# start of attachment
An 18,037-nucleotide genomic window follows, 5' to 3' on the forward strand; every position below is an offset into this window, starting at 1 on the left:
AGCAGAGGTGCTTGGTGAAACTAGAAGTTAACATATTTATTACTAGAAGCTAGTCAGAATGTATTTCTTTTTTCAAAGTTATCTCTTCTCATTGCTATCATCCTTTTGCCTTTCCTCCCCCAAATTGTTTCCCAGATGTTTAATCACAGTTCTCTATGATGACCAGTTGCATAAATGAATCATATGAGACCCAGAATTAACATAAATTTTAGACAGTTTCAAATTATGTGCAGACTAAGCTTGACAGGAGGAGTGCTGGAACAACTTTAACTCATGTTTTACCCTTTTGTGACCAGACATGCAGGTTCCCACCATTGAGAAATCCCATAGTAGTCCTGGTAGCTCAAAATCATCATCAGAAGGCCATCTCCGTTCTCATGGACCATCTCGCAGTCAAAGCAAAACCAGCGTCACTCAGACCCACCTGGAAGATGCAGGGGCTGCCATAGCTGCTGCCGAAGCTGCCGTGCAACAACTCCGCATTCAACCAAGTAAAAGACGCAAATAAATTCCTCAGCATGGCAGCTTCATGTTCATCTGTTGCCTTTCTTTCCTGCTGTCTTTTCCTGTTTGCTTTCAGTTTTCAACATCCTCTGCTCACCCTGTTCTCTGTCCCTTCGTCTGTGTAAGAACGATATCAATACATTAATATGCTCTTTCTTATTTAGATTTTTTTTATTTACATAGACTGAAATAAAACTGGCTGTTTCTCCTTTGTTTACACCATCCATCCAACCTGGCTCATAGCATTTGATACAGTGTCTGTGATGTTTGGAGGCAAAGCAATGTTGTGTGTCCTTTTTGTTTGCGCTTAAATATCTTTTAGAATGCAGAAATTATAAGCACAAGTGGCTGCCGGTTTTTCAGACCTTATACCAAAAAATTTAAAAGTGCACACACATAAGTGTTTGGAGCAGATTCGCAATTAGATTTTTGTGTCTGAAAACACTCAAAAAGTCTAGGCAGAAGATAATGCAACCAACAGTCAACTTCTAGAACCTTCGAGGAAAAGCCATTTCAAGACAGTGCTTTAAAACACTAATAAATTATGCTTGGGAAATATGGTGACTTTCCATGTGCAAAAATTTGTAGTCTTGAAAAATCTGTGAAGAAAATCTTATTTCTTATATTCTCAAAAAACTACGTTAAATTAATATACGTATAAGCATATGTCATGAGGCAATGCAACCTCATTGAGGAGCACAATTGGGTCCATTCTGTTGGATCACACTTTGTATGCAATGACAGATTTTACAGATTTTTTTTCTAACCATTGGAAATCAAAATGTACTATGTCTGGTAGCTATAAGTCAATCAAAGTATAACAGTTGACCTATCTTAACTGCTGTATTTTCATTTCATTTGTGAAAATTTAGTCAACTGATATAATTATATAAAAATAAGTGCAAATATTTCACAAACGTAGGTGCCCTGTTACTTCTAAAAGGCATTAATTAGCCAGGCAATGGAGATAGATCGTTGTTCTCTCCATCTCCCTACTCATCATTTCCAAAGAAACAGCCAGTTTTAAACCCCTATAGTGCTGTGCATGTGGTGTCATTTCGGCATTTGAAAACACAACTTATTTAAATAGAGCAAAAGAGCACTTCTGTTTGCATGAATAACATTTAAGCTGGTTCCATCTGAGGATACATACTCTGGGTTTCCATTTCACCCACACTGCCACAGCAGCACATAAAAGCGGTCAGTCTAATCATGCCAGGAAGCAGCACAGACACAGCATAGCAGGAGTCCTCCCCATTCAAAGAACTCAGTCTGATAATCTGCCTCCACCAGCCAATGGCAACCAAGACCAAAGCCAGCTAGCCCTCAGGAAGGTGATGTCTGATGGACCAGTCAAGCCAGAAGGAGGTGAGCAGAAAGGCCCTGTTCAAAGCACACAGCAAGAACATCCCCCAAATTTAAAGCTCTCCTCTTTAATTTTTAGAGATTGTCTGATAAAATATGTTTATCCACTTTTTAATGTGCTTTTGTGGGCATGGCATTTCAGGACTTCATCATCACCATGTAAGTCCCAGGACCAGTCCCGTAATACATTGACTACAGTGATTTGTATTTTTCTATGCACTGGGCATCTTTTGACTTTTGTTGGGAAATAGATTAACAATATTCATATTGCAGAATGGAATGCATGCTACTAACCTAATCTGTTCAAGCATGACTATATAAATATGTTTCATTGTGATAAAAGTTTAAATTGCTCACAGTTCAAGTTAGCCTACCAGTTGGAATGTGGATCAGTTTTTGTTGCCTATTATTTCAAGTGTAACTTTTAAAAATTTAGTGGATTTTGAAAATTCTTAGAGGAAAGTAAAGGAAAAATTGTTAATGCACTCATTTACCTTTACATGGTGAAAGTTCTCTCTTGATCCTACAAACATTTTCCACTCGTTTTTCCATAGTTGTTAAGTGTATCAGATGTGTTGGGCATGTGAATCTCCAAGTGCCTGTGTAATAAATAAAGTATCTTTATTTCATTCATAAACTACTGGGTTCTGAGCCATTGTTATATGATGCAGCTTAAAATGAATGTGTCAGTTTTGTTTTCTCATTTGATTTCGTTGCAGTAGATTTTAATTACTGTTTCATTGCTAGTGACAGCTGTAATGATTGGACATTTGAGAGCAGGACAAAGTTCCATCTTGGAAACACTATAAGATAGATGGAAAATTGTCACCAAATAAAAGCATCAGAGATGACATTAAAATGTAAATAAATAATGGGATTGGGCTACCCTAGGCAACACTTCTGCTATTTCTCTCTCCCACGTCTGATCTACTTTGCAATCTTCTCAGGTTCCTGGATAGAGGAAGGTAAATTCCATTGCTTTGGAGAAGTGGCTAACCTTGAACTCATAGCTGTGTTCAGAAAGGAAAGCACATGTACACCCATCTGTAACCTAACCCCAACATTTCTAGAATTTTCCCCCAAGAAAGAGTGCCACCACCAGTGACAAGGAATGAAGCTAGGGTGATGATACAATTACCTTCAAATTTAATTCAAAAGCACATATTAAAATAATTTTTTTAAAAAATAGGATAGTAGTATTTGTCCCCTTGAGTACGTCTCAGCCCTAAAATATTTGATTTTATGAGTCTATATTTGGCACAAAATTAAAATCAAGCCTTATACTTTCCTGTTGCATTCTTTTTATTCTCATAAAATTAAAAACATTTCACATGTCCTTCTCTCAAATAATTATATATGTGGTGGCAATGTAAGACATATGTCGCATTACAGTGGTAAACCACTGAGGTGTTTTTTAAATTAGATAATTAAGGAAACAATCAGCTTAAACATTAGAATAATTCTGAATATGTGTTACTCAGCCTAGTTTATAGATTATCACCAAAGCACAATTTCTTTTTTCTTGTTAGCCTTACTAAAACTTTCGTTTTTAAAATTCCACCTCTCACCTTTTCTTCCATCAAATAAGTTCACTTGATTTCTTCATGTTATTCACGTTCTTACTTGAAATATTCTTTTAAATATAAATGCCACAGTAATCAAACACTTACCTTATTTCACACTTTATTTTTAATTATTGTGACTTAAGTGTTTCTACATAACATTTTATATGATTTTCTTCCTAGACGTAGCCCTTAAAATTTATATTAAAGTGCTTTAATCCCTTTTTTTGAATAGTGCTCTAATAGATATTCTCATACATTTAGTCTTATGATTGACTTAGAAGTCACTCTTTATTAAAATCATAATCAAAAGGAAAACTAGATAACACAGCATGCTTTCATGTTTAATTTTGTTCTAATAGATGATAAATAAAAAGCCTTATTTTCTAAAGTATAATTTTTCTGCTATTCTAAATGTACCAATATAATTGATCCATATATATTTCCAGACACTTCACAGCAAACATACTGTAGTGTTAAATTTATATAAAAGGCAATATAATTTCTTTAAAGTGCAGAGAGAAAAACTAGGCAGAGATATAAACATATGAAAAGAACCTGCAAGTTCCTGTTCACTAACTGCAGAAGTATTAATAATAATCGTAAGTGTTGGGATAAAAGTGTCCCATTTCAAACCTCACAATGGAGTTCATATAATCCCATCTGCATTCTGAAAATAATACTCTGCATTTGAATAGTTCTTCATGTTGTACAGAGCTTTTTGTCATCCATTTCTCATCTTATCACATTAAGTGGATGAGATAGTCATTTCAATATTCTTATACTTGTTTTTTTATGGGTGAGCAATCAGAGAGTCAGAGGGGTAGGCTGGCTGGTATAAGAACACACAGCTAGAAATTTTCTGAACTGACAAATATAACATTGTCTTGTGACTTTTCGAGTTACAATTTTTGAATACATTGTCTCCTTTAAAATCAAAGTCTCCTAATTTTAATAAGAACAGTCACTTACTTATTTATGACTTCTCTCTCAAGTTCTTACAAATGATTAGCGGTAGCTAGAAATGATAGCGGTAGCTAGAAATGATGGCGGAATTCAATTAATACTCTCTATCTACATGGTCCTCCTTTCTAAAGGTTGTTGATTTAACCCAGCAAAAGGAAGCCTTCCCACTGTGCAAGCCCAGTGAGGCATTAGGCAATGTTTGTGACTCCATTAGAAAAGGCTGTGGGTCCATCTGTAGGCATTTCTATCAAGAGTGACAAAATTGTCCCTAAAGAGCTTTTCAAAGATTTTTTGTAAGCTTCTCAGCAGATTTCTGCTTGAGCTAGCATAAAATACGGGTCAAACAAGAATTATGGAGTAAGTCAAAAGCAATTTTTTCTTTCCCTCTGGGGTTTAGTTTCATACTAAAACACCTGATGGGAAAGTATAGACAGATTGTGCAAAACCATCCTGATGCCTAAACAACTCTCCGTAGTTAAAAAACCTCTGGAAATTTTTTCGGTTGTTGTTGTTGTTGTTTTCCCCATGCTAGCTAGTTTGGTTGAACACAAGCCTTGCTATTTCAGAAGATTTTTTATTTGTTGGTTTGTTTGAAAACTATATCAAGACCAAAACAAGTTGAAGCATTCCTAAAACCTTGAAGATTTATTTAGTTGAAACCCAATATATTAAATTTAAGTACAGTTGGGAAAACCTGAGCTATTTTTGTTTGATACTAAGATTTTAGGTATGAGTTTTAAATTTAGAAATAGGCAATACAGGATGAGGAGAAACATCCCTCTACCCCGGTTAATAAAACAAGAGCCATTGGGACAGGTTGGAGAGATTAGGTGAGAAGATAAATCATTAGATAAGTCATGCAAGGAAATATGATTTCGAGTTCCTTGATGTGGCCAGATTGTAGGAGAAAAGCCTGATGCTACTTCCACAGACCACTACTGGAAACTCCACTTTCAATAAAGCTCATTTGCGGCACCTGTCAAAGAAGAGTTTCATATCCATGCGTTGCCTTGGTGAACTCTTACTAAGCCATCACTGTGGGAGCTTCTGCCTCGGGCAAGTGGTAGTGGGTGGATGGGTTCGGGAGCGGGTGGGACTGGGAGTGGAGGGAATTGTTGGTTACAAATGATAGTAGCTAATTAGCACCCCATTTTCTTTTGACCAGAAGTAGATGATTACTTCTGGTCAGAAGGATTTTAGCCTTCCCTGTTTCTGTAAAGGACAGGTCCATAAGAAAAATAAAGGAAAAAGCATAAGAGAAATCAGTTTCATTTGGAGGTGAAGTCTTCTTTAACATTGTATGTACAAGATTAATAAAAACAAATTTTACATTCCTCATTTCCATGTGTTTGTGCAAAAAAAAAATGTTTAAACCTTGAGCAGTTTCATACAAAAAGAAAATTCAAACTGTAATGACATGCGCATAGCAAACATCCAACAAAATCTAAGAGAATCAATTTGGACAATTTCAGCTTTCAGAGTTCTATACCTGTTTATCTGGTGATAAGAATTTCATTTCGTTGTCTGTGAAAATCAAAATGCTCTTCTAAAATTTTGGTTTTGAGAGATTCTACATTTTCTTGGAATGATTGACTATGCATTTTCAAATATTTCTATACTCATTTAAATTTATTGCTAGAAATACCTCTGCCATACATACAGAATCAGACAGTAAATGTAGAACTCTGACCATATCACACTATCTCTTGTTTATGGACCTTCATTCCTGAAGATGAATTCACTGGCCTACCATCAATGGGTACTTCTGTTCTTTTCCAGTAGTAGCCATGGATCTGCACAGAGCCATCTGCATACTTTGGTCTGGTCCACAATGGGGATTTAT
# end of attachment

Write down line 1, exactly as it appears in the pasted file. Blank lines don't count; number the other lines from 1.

An 18,037-nucleotide genomic window follows, 5' to 3' on the forward strand; every position below is an offset into this window, starting at 1 on the left: